Nope. No sleep. Although Dan dozed peacefully through the night, secure behind those familiar bars, Bill started squirming: kicking, wriggling, moving a lot.
“Stop this!” I finally whispered. “I cannot sleep. Would you puleeze stop moving so much?”
“I am not wiggling,” he growled back in a low tone.
Before bed the next night I warned him, “Please try to hold still tonight!”
By the third night, we were really exhausted—beyond even being tired. Around 2AM Bill started again.
“Stop kicking me!” I yelled. “I am going to the truck to sleep.”
He sat upright and announced he had barely moved. As we stared at one another, we realized that the movement continued. Bill picked up the flashlight next to our cot and shone it on the bed. We saw rippling beneath the sleeping bag.
This nocturnal culprit was a chipmunk, who had managed to wiggle between the bag and our sheet. He must have been seeking the warmth. Marriage destroyer, that one. The next night we brought one of the cats to sleep in our shelter. That solved it—at least, it solved that problem.
In August, the weather turned. In July, a rainy day had meant a welcome break for almost of us. The crew stayed in camp sorting samples and drinking coffee, happy for a break, and I had people to talk too. The three preschoolers, though, proved difficult to entertain inside these small tents. Uncle Lyle played cards with anyone who had the time to sit with him, but the boys weren’t old enough for anything like that. The dogs just slept near the cook stove, glad to be warm, but the boys bounced and shouted and fought. Later in the summer, such days came all too often.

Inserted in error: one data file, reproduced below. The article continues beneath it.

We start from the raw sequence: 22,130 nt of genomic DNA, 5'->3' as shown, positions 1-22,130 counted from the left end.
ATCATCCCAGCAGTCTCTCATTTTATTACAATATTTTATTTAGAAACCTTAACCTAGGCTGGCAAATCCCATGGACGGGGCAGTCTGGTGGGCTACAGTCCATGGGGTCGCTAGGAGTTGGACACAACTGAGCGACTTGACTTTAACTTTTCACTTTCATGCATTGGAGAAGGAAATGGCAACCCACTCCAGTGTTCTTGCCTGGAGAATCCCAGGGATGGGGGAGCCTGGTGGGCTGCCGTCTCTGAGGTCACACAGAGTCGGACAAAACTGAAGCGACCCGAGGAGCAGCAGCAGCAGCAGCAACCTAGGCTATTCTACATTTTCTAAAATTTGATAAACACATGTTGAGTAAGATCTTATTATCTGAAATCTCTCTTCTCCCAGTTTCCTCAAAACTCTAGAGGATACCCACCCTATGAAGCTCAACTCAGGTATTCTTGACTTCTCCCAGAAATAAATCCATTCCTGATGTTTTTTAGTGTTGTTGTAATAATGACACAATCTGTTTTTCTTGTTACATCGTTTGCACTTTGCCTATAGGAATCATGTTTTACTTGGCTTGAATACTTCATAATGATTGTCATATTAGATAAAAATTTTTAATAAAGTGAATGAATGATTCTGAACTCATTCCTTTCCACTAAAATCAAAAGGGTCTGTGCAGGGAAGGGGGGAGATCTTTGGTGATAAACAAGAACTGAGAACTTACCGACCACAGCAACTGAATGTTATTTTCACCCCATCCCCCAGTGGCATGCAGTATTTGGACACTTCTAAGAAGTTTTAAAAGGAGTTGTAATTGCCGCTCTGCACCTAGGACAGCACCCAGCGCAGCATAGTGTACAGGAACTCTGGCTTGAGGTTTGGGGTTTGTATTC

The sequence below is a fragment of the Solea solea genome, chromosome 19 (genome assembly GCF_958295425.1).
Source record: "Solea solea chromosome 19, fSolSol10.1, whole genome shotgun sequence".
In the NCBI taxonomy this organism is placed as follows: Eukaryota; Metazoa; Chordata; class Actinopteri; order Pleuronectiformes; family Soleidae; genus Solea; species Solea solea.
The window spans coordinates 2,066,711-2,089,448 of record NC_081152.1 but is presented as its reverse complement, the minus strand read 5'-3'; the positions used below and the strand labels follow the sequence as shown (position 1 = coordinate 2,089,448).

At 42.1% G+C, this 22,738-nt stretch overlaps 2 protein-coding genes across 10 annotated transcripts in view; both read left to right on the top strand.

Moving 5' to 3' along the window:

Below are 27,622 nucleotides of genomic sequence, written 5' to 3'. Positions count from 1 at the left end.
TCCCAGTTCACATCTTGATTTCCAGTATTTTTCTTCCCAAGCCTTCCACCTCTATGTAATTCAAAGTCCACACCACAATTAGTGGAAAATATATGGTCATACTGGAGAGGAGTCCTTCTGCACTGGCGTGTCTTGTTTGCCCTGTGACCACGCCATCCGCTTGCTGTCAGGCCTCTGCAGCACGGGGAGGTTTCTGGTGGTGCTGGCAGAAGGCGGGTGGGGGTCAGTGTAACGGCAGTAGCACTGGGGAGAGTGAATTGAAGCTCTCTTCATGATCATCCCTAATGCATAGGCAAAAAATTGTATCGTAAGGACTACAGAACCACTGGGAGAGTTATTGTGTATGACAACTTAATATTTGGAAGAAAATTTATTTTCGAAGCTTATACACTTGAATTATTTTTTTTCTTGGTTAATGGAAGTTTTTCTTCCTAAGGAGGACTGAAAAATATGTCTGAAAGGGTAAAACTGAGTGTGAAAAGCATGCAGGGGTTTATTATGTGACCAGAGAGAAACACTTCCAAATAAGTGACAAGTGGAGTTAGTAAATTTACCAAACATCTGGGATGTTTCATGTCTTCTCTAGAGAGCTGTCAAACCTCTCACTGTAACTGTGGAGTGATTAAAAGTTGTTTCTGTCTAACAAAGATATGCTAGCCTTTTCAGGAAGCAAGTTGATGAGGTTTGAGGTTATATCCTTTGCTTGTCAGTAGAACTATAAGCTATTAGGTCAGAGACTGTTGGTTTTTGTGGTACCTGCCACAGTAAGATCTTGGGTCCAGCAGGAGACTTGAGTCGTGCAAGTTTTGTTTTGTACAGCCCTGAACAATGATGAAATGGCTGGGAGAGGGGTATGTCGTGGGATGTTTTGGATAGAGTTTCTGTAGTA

I clearly recall a four-day stretch of freezing rain and then snow, confined to our twelve by fourteen foot tent some hours, the cook tent full of grumblers the next hours. I can’t remember now what Bill said to me. It probably was nothing; by now we almost never spoke to one another aside from an occasional grumble or growl. We both suffered from every classical symptom of sleep deprivation, irritability and irrationality heading the list. Maybe the word “protein” came up—or perhaps even the remark that I was his paid employee?—I just don’t recall what the trigger was, but suddenly I found myself throwing his favorite pint and a half (just-the-right-size) thermos out of the book tent door, barely missing a summer student, and breaking it on a rock (granite schist??). I vaguely recall that I accompanied this dramatic action with an expletive or too, words related to where he could put said thermos and the entire camp, for that matter. Though Bill was distraught at the loss of the thermos, at least I hadn’t thrown out one of the children. (Certainly I might have thrown him out, but he is bigger than I am.)